1985 film posterCREDITS
Director/Writer Yen Tan; Cinematographer Hutch; Starring Cory Michael Smith, Virginia Madsen, Michael Chiklis; Length 85 minutes.
Seen at Curzon Bloomsbury, London, Thursday 27 December 2018.

Paid in Full (2002)

The 1990s and 2000s were a fertile time for films about a very specific strand of Black American urban experience, specifically around gangs, drugs and violent crime. It is beyond the scope of my own lived experience to suggest how this media portrayal might have made an impact on society itself and the perception of African-American lives in the United States, but it is unquestionably the case that these are the topics which were getting funding by the studios, and so filmmakers used it to make some hard-hitting dramas about people living at edges of society. There were of course also a number of rather patchy, exploitative films that just gloried in the drugs and the guns, the hookers and the blow, but occasionally even in this crowded field, a film would have a more nuanced point of view, with expressive acting and a stronger screenplay than often required by those with the money.


There have never been any shortage of filmic depictions of the Black experience of inner city crime, both as victims of it and perpetrators, and there’s already a deep and troubling lexicon of terms to describe these experiences. It feels like the 90s were a particularly prolific era of films about hustlers and thugs in the ghetto, but Paid in Full rises above a lot of the sub-par efforts by telling a story that has sweep and a certain operatic trajectory, without succumbing to some of the mythologisation and worn tropes: in short, it feels rooted in real experiences. The acting is all excellent too, an early pre-The Wire role for Wood Davis as Ace, who sort of brings the whole story together, with more showy turns from Mekhi Phifer and Cam’ron as people more inured to this world. I’ll obviously never really be able to judge its accuracy, but I certainly enjoyed the compelling way it played out on screen.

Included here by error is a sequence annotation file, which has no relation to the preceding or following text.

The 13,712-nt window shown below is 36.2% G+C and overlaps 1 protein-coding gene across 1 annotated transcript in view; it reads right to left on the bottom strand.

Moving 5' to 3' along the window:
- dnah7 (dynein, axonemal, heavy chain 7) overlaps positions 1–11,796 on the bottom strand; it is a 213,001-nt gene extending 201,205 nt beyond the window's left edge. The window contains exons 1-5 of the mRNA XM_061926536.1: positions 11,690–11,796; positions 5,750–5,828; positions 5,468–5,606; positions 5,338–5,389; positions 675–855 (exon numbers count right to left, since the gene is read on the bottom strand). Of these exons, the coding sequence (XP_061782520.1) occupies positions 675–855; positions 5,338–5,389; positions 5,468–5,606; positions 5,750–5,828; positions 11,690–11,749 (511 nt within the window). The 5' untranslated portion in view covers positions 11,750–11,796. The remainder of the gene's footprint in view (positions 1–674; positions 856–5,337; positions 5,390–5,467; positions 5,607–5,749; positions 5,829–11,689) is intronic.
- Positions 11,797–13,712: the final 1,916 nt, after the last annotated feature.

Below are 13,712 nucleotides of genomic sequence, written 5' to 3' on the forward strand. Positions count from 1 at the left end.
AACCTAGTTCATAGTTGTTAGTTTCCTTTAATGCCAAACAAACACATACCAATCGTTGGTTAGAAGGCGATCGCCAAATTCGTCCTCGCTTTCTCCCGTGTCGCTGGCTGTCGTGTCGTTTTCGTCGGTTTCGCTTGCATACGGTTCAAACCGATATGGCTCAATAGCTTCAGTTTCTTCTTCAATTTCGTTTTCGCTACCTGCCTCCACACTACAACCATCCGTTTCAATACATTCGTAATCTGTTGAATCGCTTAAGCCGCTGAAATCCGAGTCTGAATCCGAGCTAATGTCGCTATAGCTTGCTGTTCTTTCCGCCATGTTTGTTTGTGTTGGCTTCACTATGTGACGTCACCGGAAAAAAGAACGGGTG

Paid in Full film posterCREDITS
Director Charles Stone III; Writers Matthew Cirulnick and Thulani Davis; Cinematographer Paul Sarossy; Starring Wood Harris, Mekhi Phifer, Cam’ron; Length 97 minutes.
Seen at home (Netflix streaming), London, Friday 4 January 2019.

LFF 2019 Day Twelve: So Long, My Son and Bombay Rose (both 2019) and House of Hummingbird (2018)

My final day of the London Film Festival sends me to three films from Asia (two directed by women), and all of which deal with families in their various guises, though Bombay Rose has more of a romantic flavour than the other two. All three represent reasons why I continue to love contemporary cinema, and value the films that the LFF presents.

Continue reading “LFF 2019 Day Twelve: So Long, My Son and Bombay Rose (both 2019) and House of Hummingbird (2018)”

LFF 2019 Day Four: A Thief’s Daughter, The Sharks and The Orphanage (all 2019)

Day four of the London Film Festival is the first weekend, and so the first day on which I have bought myself tickets to more than two films — only three, mind, and with fairly generous spacing, so there’s no running from screen to screen today. Two of them are in Spanish (one is Catalan although mostly in Castilian, the other Uruguyuan) and two are coming of age stories (The Sharks and The Orphanage). Oh, and all three are directed by women of course.